If you think stress is harming your sleep, try some de-stressing techniques like listening to music, light physical activity, taking a break, or meditating. People have their own ways to deal with stress, so find what method works for you so you can get the sleep you need. If your stress continues, be sure to talk to your doctor about additional ways to manage stress.
6. Sleep Disorder
Around 70 million people in the U.S. suffer from a sleep disorder, and many don’t know that they suffer from one. Some of the most common symptoms for a sleep disorder are issues getting to sleep, staying asleep, or getting enough good-quality sleep. Common sleep disorders include insomnia, sleep apnea, restless leg syndrome, and narcolepsy.
Your sleeping troubles may be signs of disordered sleeping. If your sleep problems are severe or persist for a long time, talk to your doctor; sleep disorders can be severe and require medical help.
7. Mental Illness
There is a very close connection between mental illness and sleep troubles. While there isn't a strict cause-and-effect between the two, looking at the two side by side can help shed light on both.
People with mental illnesses are more likely to suffer from a sleep disorder. For example, someone with depression is a lot more likely to suffer from insomnia or sleep apnea than someone without. This combination can be tough to manage; without proper sleep, it is difficult to recover from depressive episodes, and without a good mental state, it is difficult to get to sleep at night.
There are even studies that indicate that sleep issues may put you at a higher risk of developing a mental illness. If you think you are suffering from a mental illness, talk to your doctor about ways to manage your condition and possible remedies to alleviate your symptoms.
8. Eating Habits
What you eat and when you eat can influence your sleep. Foods that are high in sugar may give you an energy spike just as your head hits the pillow. Spicy foods or acidic foods may irritate your throat and stomach, making it difficult to fall asleep.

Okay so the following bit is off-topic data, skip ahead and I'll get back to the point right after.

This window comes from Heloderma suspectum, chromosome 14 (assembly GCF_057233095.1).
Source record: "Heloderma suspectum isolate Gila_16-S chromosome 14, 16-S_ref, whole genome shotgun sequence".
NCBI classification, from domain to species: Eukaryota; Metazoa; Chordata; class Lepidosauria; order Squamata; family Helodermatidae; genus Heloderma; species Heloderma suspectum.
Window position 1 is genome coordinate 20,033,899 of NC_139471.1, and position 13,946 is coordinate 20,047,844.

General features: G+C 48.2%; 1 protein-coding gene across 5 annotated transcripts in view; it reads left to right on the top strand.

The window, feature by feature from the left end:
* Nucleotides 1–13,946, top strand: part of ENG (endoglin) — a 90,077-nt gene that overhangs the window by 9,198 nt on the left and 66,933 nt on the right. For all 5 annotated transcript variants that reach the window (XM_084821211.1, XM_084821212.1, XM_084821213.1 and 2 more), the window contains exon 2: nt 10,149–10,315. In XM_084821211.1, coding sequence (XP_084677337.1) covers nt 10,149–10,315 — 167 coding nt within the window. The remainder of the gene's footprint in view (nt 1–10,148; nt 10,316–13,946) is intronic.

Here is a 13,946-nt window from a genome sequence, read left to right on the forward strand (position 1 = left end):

On the other hand, foods that are high in tryptophan, like bananas and turkey, will promote sleep hormones in your brain and make you fall asleep quicker. Foods with complex carbs are easy to digest, so you will be able to sleep easier.
Overeating close to bedtime will also impact your sleep since your body will have to work to digest it. If you are hungry late at night, have a small, carb-filled snack to avoid interrupting your sleep schedule.
Many people use caffeinated beverages to get themselves up in the morning. By itself, this will not harm your sleep schedule and may even help boost your health.
However, drinking caffeine too close to your bedtime can impact your sleep. Because caffeine is a stimulant, it raises your heart rate and makes you more alert. This can make it harder to fall asleep once you turn out the lights.
To avoid a restless night of sleep caused by caffeine, don’t drink coffee, tea, or other caffeinated drinks close to your bedtime.
The last entry on this list is rather miscellaneous. ‘Environment’ is an umbrella word for many factors that have to do with your surroundings or general conditions where you sleep.
Temperature and humidity can make it difficult to sleep. When it’s hot in your room, your body can’t cool down, and you may wake up in the middle of the night feeling overheated. Similarly, if your room is too dry or too humid, it may be uncomfortable both awake and asleep. Making changes to your thermostat and purchasing a humidifier or dehumidifier can alleviate these factors and get you more shuteye.
Who or what you sleep near can also play a role. Having a lot of clutter in your room, especially on your bed, can stress you out and decrease the quality of your sleep. Sleeping next to your partner or pet can also disrupt your sleep; if they move or snore in their sleep, it can impact how you sleep. Making sure your room is clutter-free and removing pets from your bed may improve your sleep.